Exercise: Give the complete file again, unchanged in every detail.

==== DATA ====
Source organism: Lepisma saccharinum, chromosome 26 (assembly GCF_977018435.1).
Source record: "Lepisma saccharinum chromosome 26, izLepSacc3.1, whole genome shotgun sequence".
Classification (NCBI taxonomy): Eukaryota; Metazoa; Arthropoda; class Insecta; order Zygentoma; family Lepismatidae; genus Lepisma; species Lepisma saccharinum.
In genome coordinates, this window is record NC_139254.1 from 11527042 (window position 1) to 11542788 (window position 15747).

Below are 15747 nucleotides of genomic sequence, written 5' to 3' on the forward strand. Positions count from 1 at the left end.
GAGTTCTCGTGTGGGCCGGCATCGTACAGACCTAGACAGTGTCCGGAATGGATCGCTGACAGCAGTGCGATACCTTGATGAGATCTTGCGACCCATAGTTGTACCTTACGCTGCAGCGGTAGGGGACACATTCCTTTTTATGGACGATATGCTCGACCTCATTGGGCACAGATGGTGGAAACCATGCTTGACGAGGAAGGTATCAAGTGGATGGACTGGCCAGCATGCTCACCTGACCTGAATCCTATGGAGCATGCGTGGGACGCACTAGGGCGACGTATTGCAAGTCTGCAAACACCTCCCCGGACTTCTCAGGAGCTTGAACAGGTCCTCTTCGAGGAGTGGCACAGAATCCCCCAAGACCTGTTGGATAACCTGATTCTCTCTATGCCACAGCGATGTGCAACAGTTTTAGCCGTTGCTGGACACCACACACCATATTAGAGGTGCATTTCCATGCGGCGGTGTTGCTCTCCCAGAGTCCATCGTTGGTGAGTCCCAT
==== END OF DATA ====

Source organism: Lepisma saccharinum, chromosome 26 (assembly GCF_977018435.1).
Source record: "Lepisma saccharinum chromosome 26, izLepSacc3.1, whole genome shotgun sequence".
Classification (NCBI taxonomy): Eukaryota; Metazoa; Arthropoda; class Insecta; order Zygentoma; family Lepismatidae; genus Lepisma; species Lepisma saccharinum.
In genome coordinates, this window is record NC_139254.1 from 11527042 (window position 1) to 11542788 (window position 15747).

Below are 15747 nucleotides of genomic sequence, written 5' to 3' on the forward strand. Positions count from 1 at the left end.
GAGTTCTCGTGTGGGCCGGCATCGTACAGACCTAGACAGTGTCCGGAATGGATCGCTGACAGCAGTGCGATACCTTGATGAGATCTTGCGACCCATAGTTGTACCTTACGCTGCAGCGGTAGGGGACACATTCCTTTTTATGGACGATATGCTCGACCTCATTGGGCACAGATGGTGGAAACCATGCTTGACGAGGAAGGTATCAAGTGGATGGACTGGCCAGCATGCTCACCTGACCTGAATCCTATGGAGCATGCGTGGGACGCACTAGGGCGACGTATTGCAAGTCTGCAAACACCTCCCCGGACTTCTCAGGAGCTTGAACAGGTCCTCTTCGAGGAGTGGCACAGAATCCCCCAAGACCTGTTGGATAACCTGATTCTCTCTATGCCACAGCGATGTGCAACAGTTTTAGCCGTTGCTGGACACCACACACCATATTAGAGGTGCATTTCCATGCGGCGGTGTTGCTCTCCCAGAGTCCATCGTTGGTGAGTCCCAT